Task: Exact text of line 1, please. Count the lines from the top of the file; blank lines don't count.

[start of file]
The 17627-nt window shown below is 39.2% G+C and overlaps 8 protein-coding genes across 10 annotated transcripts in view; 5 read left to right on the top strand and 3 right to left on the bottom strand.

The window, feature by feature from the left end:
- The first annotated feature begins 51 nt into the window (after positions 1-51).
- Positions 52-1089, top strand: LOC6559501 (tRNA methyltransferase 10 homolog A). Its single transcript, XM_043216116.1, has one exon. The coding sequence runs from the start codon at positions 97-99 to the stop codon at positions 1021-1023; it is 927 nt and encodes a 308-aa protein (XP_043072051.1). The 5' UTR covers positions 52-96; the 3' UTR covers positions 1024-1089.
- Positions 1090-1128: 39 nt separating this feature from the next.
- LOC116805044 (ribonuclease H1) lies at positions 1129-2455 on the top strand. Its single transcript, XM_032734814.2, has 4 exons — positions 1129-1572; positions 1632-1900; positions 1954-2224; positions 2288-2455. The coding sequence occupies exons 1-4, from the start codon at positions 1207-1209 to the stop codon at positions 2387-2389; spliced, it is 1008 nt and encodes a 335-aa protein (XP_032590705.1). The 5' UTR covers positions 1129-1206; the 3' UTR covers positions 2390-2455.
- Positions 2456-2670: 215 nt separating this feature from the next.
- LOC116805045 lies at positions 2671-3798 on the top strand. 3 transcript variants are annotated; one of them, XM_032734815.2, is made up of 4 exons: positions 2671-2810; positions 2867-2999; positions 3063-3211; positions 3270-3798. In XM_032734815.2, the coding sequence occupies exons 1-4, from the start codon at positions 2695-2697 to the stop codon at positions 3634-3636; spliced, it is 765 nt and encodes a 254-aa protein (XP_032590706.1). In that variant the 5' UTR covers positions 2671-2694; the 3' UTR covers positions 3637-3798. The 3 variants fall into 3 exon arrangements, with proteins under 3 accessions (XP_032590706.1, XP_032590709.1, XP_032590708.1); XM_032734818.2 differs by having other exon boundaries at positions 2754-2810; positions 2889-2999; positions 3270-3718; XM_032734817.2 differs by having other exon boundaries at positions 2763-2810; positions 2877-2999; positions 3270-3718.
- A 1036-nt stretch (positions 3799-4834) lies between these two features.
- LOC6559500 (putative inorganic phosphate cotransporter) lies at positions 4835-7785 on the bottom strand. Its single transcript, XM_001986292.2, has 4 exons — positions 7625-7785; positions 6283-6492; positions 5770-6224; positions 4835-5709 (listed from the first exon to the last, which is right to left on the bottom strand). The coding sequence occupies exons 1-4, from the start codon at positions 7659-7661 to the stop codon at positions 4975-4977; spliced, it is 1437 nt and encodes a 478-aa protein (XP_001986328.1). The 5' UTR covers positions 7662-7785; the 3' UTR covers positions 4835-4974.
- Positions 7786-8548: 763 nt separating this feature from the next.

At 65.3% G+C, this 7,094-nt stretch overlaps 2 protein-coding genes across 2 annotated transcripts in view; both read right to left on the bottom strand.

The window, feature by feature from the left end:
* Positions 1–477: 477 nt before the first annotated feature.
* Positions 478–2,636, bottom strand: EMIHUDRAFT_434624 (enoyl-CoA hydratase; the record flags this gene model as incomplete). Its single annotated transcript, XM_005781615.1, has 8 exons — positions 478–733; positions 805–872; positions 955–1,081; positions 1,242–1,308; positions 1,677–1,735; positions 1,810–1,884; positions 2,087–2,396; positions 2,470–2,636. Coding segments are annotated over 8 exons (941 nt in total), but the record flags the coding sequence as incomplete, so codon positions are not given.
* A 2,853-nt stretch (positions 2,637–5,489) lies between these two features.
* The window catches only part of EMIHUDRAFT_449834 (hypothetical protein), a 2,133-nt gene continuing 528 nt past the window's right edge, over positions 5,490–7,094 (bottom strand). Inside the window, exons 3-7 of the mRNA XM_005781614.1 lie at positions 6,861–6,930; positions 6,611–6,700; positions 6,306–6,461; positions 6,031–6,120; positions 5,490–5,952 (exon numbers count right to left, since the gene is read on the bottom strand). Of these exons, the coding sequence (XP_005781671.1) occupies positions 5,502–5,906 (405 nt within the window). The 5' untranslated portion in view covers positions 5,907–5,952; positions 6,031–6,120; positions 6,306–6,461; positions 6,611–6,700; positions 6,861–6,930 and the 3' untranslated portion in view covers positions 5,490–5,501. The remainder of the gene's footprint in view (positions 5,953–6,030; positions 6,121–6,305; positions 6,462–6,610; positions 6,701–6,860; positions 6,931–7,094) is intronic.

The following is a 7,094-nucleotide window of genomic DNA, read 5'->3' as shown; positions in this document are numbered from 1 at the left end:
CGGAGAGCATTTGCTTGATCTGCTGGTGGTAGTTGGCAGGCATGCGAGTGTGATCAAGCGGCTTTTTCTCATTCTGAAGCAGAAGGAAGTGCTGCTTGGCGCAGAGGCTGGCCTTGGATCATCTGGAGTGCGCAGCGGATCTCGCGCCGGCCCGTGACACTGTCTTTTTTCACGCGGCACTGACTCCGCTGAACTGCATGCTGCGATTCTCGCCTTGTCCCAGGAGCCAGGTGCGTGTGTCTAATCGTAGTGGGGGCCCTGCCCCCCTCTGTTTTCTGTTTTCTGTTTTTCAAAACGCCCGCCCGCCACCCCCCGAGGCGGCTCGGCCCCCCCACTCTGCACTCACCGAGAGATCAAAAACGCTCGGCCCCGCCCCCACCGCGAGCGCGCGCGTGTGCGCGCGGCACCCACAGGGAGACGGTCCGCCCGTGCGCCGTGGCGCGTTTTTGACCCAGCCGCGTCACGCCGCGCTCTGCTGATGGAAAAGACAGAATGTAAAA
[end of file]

The 17627-nt window shown below is 39.2% G+C and overlaps 8 protein-coding genes across 10 annotated transcripts in view; 5 read left to right on the top strand and 3 right to left on the bottom strand.